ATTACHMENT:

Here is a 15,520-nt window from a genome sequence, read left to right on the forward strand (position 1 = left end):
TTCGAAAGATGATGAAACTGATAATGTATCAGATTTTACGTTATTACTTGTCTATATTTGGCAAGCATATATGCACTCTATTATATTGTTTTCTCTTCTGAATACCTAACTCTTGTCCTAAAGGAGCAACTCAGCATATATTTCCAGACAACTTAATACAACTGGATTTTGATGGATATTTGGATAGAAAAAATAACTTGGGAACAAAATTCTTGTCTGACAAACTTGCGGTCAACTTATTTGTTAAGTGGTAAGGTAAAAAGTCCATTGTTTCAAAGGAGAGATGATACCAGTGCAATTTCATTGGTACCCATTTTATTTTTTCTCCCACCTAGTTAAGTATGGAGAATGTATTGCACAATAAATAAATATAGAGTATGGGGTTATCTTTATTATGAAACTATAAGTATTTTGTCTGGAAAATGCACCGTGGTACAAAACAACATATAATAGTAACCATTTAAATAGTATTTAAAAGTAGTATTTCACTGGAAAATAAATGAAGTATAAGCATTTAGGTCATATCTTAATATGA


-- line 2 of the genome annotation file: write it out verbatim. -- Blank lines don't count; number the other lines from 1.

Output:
TTCGAAAGATGATGAAACTGATAATGTATCAGATTTTACGTTATTACTTGTCTATATTTGGCAAGCATATATGCACTCTATTATATTGTTTTCTCTTCTGAATACCTAACTCTTGTCCTAAAGGAGCAACTCAGCATATATTTCCAGACAACTTAATACAACTGGATTTTGATGGATATTTGGATAGAAAAAATAACTTGGGAACAAAATTCTTGTCTGACAAACTTGCGGTCAACTTATTTGTTAAGTGGTAAGGTAAAAAGTCCATTGTTTCAAAGGAGAGATGATACCAGTGCAATTTCATTGGTACCCATTTTATTTTTTCTCCCACCTAGTTAAGTATGGAGAATGTATTGCACAATAAATAAATATAGAGTATGGGGTTATCTTTATTATGAAACTATAAGTATTTTGTCTGGAAAATGCACCGTGGTACAAAACAACATATAATAGTAACCATTTAAATAGTATTTAAAAGTAGTATTTCACTGGAAAATAAATGAAGTATAAGCATTTAGGTCATATCTTAATATGA